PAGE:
The Water Police Are Here
The People's Republic of California's worsening drought and mandatory new state water rules are prompting San Francisco Bay Area water agencies to beef up their conservation staffs -- the employees sometimes called "water cops."
Only a few cities, including Santa Cruz and Sacramento, have resorted to writing tickets or issuing fines. But most others are simply responding to complaints by sending employees to homes and businesses with a stern warning, and sometimes a door hanger.
"The bottom line is that we are just not getting the results we would like to see for water reduction," said Joan Maher, deputy operating officer for the Santa Clara Valley Water District reports the Contra Costa Times.
On Tuesday, the district's board will vote on whether to spend $500,000 to hire up to 10 new temporary employees to help enforce water use prohibitions across Silicon Valley.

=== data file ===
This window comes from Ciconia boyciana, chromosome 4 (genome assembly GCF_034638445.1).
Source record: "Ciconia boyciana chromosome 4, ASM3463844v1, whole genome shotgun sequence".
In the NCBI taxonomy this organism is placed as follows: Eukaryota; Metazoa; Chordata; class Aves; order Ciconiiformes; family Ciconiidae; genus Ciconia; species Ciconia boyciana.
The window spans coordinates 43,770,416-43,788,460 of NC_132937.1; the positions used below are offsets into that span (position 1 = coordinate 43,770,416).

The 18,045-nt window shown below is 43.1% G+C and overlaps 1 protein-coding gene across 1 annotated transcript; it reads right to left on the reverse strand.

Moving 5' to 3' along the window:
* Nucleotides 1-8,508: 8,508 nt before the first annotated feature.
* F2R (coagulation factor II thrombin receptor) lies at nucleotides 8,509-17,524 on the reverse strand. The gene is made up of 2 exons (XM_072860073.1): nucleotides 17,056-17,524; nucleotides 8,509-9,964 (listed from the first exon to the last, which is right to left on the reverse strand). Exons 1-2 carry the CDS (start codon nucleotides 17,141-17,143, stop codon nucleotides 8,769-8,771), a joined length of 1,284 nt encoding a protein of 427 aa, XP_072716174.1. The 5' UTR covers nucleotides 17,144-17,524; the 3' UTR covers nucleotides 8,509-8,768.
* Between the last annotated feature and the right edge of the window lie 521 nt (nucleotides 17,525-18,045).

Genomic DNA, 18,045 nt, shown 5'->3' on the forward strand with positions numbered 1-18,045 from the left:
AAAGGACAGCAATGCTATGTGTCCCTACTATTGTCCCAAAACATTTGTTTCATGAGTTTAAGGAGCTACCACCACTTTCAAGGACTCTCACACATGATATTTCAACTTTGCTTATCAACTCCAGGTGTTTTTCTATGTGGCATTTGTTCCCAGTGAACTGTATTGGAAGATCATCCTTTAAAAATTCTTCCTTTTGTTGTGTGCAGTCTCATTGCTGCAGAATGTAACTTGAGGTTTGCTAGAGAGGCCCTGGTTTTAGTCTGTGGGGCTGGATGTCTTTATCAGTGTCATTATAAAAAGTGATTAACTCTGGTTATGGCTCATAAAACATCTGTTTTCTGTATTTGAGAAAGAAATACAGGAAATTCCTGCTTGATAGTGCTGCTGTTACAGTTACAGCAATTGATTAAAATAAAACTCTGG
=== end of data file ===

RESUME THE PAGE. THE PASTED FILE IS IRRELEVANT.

If the proposal is approved, as expected, the workers would respond in person to complaints about property owners wasting water. They also would send the information to whichever of the 12 cities or private companies sends the property owner their bill.
Few Bay Area cities have begun to impose fines yet for wasting water, but if they eventually do, they could use the information to write tickets.
In the East Bay, the East Bay Municipal Utility District in Oakland hired a new outreach person this week, and another starts next week, said district spokeswoman Abby Figueroa.
They will join nine other East Bay MUD staff members who help do free water audits at homes and business, look for leaks and tell property owners when they are violating the district's and state's water wasting rules.
"We have a backlog with water wasting complaints," Figueroa said. "We're getting calls about runoff, broken sprinklers, people washing cars too much. Everyone is hearing all the media reports and talking about drought a lot. The news definitely got people's attention."
In February, East Bay MUD asked its 1.3 million customers in Alameda and Contra Costa counties to voluntarily reduce water use by 10 percent. Between Feb. 1 and May 31, they achieved that 10 percent savings. But it is still below the 20 percent savings that Gov. Jerry Brown requested statewide in January when he declared a drought emergency as the state moved into its third dry year.
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